Saints running back Darren Sproles (43) carries the ball during the first quarter against the Eagles during the 2013 NFC wild card playoff football game at Lincoln Financial Field. Credit: Howard Smith-USA TODAY Sports

Darren Sproles And His Role In The Philadelphia Eagles Offense

How Darren Sproles can be the new LeSean McCoy for the Eagles.

No matter how provocative the sentence above sounds, it can be what we’ll be talking about six months from now. Darren Sproles has been brought to Philadelphia to add a new dimension to its offense and this may produce great results.

The Philadelphia Eagles have one of the best running-back trios in the NFL. LeSean McCoy led the league in rushing in 2013 with 1607 yards from scrimmage. Week after week, stopping him was the primary focus of the Eagles’ opponents. Bryce Brown and Chris Polk were as good as any backup and they would definitely be in consideration for the starting job if they were playing for another team.

And yet the Eagles traded a fifth-round pick for Darren Sproles, an aging player whose numbers have been decreasing both in 2012 and 2013.

Chip Kelly called Sproles “an unbelievable offensive weapon” that “can do it all. Run, catch, plus he’s a proven winner.” Kelly has shown a tendency to go after players that performed well against his teams (Zach Ertz, Matt Barkley, Jordan Poyer). Trading for Sproles, however, had more to do with his skill set rather than his 39-yard kickoff return that helped the New Orleans Saints defeat the Eagles in the wildcard round.

A few days ago, I wrote a small piece on what the Eagles have in Darren Sproles and Nolan Carroll. I said that I expect Sproles to line up both in the backfield and in the slot, as well as an increase in screen plays and wheel routes next year.

In 2013, the Saints used a lot the empty trey formation, with Drew Brees lining up four-to-five yards behind the line of scrimmage. Jason Chilton from SB Nation did a great play analysis on a Saints’ play from this exact formation, with four receivers going deep and Sproles going to the flat, before turning upfield and catching the ball for big gain.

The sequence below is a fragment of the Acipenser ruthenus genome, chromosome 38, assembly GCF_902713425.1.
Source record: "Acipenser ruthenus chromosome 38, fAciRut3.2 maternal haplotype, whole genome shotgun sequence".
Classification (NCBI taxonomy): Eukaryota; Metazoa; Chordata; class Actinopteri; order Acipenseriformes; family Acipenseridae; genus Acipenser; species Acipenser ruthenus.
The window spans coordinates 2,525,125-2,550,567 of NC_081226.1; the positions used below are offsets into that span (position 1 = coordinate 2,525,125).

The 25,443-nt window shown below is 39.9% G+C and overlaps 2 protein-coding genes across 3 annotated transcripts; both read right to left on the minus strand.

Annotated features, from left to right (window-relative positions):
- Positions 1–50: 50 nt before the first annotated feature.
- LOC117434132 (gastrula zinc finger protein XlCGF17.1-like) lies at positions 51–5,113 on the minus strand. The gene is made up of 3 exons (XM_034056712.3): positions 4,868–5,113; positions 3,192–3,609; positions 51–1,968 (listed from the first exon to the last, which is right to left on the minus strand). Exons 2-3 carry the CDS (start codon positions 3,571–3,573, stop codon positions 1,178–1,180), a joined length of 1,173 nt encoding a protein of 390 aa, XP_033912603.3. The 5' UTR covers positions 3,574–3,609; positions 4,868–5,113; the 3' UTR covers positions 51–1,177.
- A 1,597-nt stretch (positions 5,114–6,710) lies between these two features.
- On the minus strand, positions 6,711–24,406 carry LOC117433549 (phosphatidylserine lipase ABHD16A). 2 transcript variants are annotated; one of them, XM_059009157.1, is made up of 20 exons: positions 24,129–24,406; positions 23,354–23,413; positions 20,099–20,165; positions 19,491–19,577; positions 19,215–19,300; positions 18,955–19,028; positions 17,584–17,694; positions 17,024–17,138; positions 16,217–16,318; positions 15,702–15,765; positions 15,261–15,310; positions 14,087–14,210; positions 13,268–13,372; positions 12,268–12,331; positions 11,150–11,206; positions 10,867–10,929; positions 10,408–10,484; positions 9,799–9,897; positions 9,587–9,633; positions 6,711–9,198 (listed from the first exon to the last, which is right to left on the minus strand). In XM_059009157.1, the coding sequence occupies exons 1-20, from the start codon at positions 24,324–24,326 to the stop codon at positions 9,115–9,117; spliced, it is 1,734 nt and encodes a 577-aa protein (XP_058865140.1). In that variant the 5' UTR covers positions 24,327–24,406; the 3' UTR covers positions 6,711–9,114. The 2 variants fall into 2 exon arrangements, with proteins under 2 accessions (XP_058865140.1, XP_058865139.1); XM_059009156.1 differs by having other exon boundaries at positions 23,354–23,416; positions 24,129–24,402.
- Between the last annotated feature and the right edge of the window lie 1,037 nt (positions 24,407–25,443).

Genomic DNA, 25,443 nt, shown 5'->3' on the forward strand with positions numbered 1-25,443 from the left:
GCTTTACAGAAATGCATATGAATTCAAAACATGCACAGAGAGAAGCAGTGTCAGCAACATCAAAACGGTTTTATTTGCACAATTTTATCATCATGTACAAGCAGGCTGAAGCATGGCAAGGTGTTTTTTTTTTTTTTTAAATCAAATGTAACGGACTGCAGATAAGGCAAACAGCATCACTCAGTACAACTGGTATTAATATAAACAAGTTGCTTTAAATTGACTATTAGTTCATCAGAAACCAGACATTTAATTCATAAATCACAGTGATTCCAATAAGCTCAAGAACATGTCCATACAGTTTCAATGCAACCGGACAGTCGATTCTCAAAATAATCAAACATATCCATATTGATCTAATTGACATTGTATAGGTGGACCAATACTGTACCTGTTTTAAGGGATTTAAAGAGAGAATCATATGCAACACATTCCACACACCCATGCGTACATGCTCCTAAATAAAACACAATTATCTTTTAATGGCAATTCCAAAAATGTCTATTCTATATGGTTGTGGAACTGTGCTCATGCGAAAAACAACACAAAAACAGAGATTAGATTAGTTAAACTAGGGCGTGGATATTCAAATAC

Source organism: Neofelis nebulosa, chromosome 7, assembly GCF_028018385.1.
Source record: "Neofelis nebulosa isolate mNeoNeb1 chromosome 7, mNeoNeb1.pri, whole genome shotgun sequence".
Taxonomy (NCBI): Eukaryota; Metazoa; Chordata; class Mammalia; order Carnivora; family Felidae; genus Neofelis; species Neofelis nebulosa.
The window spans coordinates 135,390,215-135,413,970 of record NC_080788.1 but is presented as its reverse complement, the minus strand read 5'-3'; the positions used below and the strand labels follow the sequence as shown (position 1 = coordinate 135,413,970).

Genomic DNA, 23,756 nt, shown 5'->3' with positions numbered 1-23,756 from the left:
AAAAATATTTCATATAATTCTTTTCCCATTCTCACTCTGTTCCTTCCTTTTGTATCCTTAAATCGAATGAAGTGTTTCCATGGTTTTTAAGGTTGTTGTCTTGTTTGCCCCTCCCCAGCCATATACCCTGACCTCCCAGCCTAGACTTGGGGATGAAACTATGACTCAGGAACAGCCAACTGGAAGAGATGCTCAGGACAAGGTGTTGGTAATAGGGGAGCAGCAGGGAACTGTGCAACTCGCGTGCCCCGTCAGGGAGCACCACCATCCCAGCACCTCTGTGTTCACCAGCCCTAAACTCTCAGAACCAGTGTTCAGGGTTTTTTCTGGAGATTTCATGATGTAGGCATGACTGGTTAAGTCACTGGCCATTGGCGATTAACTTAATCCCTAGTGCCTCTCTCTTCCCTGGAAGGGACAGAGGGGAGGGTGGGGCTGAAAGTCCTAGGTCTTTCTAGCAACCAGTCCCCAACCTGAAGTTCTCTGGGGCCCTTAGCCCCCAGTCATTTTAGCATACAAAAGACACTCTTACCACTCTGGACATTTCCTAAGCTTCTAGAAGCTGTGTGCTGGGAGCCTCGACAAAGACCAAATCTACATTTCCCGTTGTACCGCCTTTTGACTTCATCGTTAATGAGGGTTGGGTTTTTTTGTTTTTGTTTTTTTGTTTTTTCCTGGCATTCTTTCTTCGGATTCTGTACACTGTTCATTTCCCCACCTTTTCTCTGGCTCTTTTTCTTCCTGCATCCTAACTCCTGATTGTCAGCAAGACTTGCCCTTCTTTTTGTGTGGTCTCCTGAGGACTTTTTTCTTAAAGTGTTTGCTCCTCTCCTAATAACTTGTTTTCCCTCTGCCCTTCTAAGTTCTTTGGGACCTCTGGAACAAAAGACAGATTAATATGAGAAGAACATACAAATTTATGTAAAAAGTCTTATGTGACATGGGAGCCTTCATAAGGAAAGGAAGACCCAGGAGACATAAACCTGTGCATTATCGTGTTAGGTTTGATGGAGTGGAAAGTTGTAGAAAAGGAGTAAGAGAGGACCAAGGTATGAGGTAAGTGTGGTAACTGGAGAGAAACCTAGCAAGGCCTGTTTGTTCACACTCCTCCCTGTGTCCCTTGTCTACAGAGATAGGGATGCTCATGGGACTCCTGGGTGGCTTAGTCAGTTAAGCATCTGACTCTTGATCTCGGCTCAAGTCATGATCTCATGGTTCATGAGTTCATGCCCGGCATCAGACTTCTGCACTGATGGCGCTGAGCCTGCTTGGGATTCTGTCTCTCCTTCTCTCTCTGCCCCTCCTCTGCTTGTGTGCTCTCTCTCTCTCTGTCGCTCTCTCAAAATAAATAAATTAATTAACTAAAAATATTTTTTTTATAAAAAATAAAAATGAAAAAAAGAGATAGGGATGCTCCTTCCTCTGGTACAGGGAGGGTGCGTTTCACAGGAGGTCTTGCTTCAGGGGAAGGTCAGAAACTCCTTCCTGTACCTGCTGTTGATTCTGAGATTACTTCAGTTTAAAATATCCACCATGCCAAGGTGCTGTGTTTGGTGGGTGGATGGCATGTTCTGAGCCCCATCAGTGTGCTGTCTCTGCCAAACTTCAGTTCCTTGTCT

Even though I don’t expect the Eagles to go with an empty backfield so often, I believe that this will be how they use him. Defenses won’t be able to bring eight guys in the box anymore to stop LeSean McCoy.

Imagine Jeremy Maclin and DeSean Jackson lined up wide, Zach Ertz next to the left tackle and Sproles and McCoy next to Foles (Sproles right, McCoy left). If the defense has eight in the box, Nick Foles will fake the handoff to McCoy while Sproles releases on a wheel route and receivers go deep.

A linebacker won’t be able to catch Sproles before he gains some yards. They can’t send a cornerback to cover Sproles, because either Maclin or Jackson will be open. Do they send the box safety? Ertz can break in a delayed route on the opposite side, one-on-one with a linebacker.

At the same time, Maclin and Jackson are also one-on-one with one safety over the top. If Foles doesn’t like any of that, he can take off with McCoy as a lead blocker.

This is just one quick play that came to mind. I can’t tell if it makes it to the playbook, but Chip Kelly’s offense is based on mismatches and he is going to use Sproles to do just that. That’s how Sproles can become the new McCoy: defenses will have to plan for him too.

I was asked on Twitter how much time will be taken away from McCoy now that Darren Sproles is in the mix. I don’t think McCoy will see the field less often. Actually, I believe both of them will be in the same lineup a lot.

I expect, however, McCoy’s number of carries to drop. Sproles won’t carry the rock much, but Foles will target him a lot.

It looks like the Eagles are done in free agency after trading for Darren Sproles and signing Nolan Carroll. The focus now is set on the 2014 NFL Draft.

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Tags: Chip Kelly Darren Sproles LeSean McCoy Philadelphia Eagles

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